A significant debate exists among historians and popularizing pundits about the religious origins of America and the religious views of her founding fathers. Some assert that America was a "Christian nation" from the beginning. Others point to the broad deism of prominent founders such as Thomas Jefferson, Benjamin Franklin, James Madison to suggest that the philosophical views of the Enlightenment provided the primary basis for the Founders’ convictions. I have always felt the truth was not at the extremes. America was deeply influenced by Christians but the founders clearly never intended to create a Christian nation. Read the Constitution and Bill of Rights. Christ is not mentioned, nor the church of Christ. Most of the states favored one church over another but this was not the real issue either, at least not at that time. The founders were clearly thinking as far forward as possible. I doubt that they had any idea of the various religious competitors with the Christian faith that would arise centuries later; e.g. Muslims, Hindus, Taoists, etc.
For this reason I have always found references to our “Judeo-Christian” roots as disingenuous. Jews were not a part of our founding and only much later were they welcomed and accepted, especially because of impact of Reform Judaism. In some ways the Jews had to prove that they were good Americans before they were widely accepted. Even Catholics were denied basic rights at the founding of most states. Massachusetts gave them the franchise in 1833! They too had to prove their loyalty to the nation in much the same way that we are now asking Muslims to do.
Cherie Harder, president of the evangelical Trinity Forum, adds: “Whatever the current ideological and historical divides between evangelicals and skeptics, one of the most interesting aspects of the founding was the unusual alliance between them – which ultimately ushered in the religious liberty we now expect as an intrinsic human right.” She is spot on in her observation.
Most of the original colonies had established a state church (generally Anglican or Presbyterian, though Maryland came along a little later to be a Catholic state) which, in some cases, eagerly prosecuted – and sometimes persecuted – denominations such as the Baptists and the Quakers. (The Quakers found a home in Pennsylvania and the Baptists in Rhode Island.) These minority Christian groups harbored no hopes for dominance in the new land. They did advocate for the freedom to worship as they believed. By this means they made strange bedfellows in their common cause for religious freedom with the deists and Unitarians of their time. All of them opposed the civil authority of established churches (the Christian "power centers" in the culture) to secure the full freedom of religious expression. They saw, in the Bill of Rights, that this freedom should be unhindered by the privileging of one denomination over another. They interpreted Jefferson’s famous statement about “a wall of separation” in a way that favored the view that the state had no interest in supporting and favoring the church, any church or religion, in particular or in general.
The evangelicals wanted disestablishment so they could freely preach the gospel; the rationalists and deists wanted disestablishment because they felt an enlightened government should not punish people for their religious views. The combination of the two agendas would transform America, helping make it both intensely religious and religiously free.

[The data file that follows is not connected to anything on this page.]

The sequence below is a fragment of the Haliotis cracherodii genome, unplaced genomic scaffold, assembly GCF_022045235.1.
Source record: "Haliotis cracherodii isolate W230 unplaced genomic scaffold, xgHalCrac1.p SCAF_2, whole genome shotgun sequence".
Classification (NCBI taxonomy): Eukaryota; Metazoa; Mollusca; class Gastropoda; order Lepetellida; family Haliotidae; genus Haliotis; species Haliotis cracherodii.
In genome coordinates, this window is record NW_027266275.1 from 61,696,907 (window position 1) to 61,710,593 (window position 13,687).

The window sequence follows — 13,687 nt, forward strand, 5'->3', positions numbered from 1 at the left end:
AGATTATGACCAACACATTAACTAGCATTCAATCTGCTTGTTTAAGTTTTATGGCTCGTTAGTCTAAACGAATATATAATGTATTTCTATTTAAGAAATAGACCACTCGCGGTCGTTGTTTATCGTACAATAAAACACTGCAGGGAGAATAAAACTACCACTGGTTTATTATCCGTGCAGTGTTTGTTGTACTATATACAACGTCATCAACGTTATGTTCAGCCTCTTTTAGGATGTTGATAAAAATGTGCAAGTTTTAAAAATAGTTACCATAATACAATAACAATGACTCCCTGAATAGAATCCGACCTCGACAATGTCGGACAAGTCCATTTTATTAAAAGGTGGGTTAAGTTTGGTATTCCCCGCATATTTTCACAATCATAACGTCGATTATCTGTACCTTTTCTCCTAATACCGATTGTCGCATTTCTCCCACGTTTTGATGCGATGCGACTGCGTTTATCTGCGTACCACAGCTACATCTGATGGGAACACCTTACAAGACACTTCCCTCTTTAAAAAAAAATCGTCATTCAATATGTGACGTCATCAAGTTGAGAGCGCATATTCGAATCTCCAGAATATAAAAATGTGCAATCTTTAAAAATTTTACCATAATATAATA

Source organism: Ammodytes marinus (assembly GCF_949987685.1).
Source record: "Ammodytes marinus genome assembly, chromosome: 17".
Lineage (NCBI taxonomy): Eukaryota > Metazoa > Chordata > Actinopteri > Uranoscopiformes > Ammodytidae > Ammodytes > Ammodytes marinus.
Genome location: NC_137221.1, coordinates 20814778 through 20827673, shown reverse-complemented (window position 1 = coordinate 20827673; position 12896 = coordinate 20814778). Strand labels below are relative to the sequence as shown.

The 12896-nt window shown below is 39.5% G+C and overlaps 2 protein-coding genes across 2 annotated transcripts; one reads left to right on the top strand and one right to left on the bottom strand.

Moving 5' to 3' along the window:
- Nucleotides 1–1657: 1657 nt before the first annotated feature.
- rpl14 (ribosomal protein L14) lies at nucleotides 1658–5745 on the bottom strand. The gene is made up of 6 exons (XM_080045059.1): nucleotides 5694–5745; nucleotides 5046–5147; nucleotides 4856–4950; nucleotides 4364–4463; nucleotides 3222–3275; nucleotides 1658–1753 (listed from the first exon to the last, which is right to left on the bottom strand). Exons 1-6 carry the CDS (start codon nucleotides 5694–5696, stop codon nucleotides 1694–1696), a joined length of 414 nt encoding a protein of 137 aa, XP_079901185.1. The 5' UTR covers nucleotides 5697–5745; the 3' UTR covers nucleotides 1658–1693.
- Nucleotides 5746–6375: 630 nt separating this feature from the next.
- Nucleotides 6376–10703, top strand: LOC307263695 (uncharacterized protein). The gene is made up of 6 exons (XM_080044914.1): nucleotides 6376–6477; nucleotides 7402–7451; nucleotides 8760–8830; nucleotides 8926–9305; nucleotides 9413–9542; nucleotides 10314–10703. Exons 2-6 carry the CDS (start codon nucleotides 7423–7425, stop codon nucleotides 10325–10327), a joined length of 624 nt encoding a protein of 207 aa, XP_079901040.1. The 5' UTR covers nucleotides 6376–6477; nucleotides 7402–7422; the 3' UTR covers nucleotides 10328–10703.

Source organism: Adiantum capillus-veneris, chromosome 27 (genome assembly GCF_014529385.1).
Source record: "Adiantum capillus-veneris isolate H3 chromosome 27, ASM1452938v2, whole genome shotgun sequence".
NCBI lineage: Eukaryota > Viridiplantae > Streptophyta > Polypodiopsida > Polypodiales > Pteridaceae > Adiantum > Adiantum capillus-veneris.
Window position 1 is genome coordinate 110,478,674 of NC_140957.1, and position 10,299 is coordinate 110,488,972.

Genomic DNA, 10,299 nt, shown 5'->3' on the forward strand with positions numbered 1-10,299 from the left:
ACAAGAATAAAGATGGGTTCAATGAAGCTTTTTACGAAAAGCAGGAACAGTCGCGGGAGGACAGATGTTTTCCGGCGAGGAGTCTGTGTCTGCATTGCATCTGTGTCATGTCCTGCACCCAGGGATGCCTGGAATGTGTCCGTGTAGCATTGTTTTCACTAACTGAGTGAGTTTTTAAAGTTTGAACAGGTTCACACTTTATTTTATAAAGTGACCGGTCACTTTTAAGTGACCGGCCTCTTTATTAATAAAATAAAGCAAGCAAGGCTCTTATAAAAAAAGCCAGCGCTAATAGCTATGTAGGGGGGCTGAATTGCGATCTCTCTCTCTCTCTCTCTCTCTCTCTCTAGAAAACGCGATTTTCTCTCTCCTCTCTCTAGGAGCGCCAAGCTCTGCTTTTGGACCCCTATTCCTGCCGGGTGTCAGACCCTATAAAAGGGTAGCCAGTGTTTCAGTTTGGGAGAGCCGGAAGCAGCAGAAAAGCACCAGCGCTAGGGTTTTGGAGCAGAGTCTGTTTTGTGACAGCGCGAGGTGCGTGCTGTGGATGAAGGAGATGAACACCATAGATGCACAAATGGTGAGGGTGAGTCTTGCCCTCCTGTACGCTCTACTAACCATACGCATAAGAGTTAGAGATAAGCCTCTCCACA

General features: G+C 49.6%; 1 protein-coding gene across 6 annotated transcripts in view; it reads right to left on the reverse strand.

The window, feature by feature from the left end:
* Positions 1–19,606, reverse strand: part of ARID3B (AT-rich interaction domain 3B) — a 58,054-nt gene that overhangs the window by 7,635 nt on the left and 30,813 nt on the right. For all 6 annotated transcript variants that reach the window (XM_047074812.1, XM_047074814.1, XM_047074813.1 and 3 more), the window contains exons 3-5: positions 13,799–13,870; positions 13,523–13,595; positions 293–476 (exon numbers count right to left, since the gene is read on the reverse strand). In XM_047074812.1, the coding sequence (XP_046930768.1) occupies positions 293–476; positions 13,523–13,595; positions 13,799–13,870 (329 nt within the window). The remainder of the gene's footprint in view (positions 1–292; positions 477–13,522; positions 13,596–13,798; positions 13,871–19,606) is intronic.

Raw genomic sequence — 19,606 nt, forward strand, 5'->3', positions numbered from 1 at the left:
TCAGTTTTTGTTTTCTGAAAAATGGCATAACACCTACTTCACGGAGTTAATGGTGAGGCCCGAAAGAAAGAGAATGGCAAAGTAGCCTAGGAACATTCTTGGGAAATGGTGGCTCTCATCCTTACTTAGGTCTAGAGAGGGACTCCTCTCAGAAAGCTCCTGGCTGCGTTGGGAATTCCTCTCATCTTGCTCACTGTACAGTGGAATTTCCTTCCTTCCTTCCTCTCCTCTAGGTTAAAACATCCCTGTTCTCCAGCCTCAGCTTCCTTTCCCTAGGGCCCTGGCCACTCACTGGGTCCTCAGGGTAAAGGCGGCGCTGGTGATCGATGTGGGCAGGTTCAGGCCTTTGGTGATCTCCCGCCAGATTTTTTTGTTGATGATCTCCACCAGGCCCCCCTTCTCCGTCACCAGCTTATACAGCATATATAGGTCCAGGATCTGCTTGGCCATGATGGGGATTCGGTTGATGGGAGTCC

Trinity Forum Founder, and evangelical author, Os Guinness has written eloquently about the dangers of both a sacred public square, where religion is established by the state, and “a naked public square,” where faith is hindered or marginalized to private and pietistic expression only. Cherrie Harder is quite right when she says that: “It is worth noting that one of the greatest achievements of the founding – the securing of religious freedom and disestablishment of religion – came about precisely because it was in the best interest of both the faithful and the skeptical to ensure that the public square neither privileged nor penalized the practice of faith, but secured the freedom to think, speak, and worship publicly, as well as privately.”
What we had in America’s origins was a strong and unusual alliance between people of deep Christian faith as well as doubters and Deists. This is why Jefferson and Franklin had close association, in this regard, with groups like the Baptists. Today we still have both sides present in our constant cultural battles between those who would marginalize or banish faith from the public square and those who assert the cultural predominance of a "Christian America." The truth, in this instance, is not at the extremes of this debate. It is in the middle where it was in the Founders. These men worked to give us an incredible blessing. Can we keep it and use it well? Their gift was a nation where the most devout Christians, the most faithful Muslims and the most obnoxious atheists may live with the same freedom to propagate their beliefs without interference by the state.
The so-called Christian Right, and the older and more liberal Christian Left, both seem to miss the real genius of our system and how it works for our overall good. This is a free land where religion can and should play a role in public life without the interference and support of the state in the process. And it is a land where a plurality of faiths is not only tolerated but encouraged so far as the state is concerned. If you are a Christian you should thank God for this amazing gift. Personally, I think it is America’s greatest gift to her people and, for that matter, to the whole world. I think this gift is continually threatened by people of many faiths who seek to use the state for their religious goals, good or bad. This is why religious zeal, on every side, disturbs me when it directly enters the realm of the state.